Thursday, September 29, 2005

Economic Guesswork

With a system as early-stage and experimental as Second Life, I am not surprised at the various economic and social/community (they are intertwined) hiccups that are happening along the way. Linden Lab (LL) has an unusual, and fascinating, challenge of trying to manage consumer relations and a functioning economy at the same time.

This week GOM, the 3rd party currency exchange, announced that they were closing their doors. This was not surprising, but still saddening. I would have liked to see them innovate around LL’s new market system, but that is a selfish wish. With slim profits and little joy left (as apparent from their forum posts), it made sense for them to wrap this project up. Now we all await the release of LL’s own currency marketplace, and keep our fingers crossed that it will be well-designed, sturdy and secure.

Some have argued that the new market will cause the exchange rate to collapse by making it easier for the masses to sell Linden dollars. This assumes, however, that there are a lot of L$ sitting unused in people’s account balances. I think those who like to shop will continue to shop. My guess is that the people who have the ability to aggregate L$, and who are motivated to sell L$, are already doing so. Unfortunately, we do not have the data to draw effective conclusions.

While inflationary challenges remain, the tougher issues are on the demand side.
Linden Lab is solving a major barrier by making it much easier to buy currency. The other problems will be slower to fix. We need better “must-have” content that gets consumers excited, but this is dependent on LL’s ability to improve performance, stability and basic creative and collaborative tools over the next 6-18 months. Increased demand will also require a shift in market psychology, where SL consumers begin to accept a pay-as-you-go model for online entertainment rather than an all-you-can-eat bill paid monthly to a game company. If this latter is too slow in changing, then LL will have to rethink its current model.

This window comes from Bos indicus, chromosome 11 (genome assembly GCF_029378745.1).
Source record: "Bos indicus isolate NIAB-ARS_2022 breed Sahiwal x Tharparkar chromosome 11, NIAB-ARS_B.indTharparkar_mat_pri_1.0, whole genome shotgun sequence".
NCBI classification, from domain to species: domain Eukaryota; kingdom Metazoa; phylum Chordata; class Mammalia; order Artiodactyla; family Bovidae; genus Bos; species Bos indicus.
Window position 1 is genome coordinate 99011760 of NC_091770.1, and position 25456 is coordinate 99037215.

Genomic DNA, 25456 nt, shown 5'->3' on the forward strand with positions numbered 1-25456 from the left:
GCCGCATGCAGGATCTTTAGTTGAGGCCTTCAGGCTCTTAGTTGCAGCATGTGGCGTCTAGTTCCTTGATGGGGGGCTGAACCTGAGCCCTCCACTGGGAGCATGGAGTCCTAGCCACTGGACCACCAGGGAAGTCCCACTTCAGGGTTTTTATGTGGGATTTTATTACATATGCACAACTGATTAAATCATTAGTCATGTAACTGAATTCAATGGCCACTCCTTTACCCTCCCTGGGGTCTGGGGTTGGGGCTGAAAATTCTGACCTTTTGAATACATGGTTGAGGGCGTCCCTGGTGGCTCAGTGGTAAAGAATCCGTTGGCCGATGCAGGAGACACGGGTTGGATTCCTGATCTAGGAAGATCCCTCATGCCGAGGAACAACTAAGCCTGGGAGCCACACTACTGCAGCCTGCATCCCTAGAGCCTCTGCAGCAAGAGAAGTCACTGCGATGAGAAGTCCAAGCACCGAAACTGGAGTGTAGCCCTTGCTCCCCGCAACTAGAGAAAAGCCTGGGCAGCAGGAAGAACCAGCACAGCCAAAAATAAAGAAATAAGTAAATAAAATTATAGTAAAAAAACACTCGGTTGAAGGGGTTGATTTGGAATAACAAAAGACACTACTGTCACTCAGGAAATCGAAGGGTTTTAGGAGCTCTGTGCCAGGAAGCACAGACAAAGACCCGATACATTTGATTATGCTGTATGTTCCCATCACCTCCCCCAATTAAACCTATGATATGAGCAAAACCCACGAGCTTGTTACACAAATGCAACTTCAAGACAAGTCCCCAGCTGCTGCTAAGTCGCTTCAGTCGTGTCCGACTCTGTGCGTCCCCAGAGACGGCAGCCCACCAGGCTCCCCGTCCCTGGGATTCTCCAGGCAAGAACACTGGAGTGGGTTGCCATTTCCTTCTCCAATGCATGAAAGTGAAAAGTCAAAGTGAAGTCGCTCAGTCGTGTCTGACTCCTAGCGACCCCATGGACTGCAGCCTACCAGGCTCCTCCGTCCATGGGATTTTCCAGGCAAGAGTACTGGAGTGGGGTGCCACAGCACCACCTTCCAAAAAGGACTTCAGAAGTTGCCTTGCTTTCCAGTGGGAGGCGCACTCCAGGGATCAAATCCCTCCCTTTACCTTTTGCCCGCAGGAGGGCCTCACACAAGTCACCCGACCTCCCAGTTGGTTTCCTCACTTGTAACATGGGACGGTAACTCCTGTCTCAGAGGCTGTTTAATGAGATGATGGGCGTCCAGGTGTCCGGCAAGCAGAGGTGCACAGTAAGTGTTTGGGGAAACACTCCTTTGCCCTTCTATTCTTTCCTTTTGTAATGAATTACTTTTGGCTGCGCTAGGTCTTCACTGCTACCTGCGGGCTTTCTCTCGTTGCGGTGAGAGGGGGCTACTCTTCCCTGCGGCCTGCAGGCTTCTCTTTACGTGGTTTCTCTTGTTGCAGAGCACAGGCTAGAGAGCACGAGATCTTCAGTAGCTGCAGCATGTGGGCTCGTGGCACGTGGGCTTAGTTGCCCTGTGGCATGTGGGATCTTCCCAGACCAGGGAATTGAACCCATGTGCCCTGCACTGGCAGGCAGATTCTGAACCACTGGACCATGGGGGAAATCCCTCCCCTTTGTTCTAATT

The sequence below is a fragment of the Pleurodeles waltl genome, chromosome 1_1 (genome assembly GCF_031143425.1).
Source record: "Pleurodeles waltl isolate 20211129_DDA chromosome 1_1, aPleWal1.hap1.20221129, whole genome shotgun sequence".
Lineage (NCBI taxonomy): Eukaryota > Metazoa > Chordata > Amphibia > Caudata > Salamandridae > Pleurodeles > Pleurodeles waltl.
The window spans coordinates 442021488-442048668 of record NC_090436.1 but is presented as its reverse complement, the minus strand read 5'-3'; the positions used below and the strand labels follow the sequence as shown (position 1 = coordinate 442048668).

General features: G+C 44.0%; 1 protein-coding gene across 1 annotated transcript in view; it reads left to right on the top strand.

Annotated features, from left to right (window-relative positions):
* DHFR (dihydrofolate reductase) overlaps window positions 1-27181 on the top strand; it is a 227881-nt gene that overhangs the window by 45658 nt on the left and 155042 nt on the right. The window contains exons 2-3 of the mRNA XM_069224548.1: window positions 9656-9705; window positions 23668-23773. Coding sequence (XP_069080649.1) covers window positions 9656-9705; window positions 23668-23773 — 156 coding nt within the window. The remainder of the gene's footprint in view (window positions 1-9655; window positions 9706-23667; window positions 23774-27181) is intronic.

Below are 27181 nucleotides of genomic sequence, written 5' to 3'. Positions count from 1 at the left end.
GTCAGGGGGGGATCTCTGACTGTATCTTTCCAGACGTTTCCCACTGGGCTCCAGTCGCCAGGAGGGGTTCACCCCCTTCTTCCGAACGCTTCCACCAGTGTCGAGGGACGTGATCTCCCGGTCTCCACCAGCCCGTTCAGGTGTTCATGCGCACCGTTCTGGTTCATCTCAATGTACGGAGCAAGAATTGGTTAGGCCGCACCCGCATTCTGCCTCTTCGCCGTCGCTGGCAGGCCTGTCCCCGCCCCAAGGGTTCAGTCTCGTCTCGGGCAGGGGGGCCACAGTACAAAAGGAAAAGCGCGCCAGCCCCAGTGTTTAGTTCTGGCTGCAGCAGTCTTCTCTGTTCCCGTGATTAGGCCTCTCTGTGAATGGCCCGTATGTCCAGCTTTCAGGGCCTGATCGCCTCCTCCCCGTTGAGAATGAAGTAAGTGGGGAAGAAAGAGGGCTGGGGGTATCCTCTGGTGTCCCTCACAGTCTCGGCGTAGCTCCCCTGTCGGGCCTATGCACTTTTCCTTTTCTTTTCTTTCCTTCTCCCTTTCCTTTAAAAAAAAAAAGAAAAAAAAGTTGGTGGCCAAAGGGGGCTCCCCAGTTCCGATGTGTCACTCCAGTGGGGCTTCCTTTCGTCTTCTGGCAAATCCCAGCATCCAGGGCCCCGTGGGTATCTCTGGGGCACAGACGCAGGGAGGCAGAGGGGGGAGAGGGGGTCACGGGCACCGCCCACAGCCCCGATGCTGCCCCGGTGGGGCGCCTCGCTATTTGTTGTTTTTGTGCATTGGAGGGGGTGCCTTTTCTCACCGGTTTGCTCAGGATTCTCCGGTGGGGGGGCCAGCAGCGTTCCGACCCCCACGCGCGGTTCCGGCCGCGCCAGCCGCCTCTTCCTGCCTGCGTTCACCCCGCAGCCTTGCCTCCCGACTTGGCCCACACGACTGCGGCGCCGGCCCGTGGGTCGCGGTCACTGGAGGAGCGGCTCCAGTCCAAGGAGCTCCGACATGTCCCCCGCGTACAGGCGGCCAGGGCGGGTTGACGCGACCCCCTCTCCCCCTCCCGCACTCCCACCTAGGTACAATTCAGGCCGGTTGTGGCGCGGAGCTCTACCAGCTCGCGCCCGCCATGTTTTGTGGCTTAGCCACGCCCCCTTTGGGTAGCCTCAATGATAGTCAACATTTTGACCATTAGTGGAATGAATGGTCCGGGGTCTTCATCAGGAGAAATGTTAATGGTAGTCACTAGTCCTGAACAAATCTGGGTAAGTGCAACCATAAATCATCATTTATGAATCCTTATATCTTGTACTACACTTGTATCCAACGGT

I continue to have faith that we will get there, but I expect more bumps in our evolutionary road.
Economics requires a lot of guesswork, no matter how many numbers you throw at the problem, and LL needs to continually learn what tools do and do not work when it comes to promoting a healthy and stable virtual economy. There is one guarantee – the path will be an interesting one!

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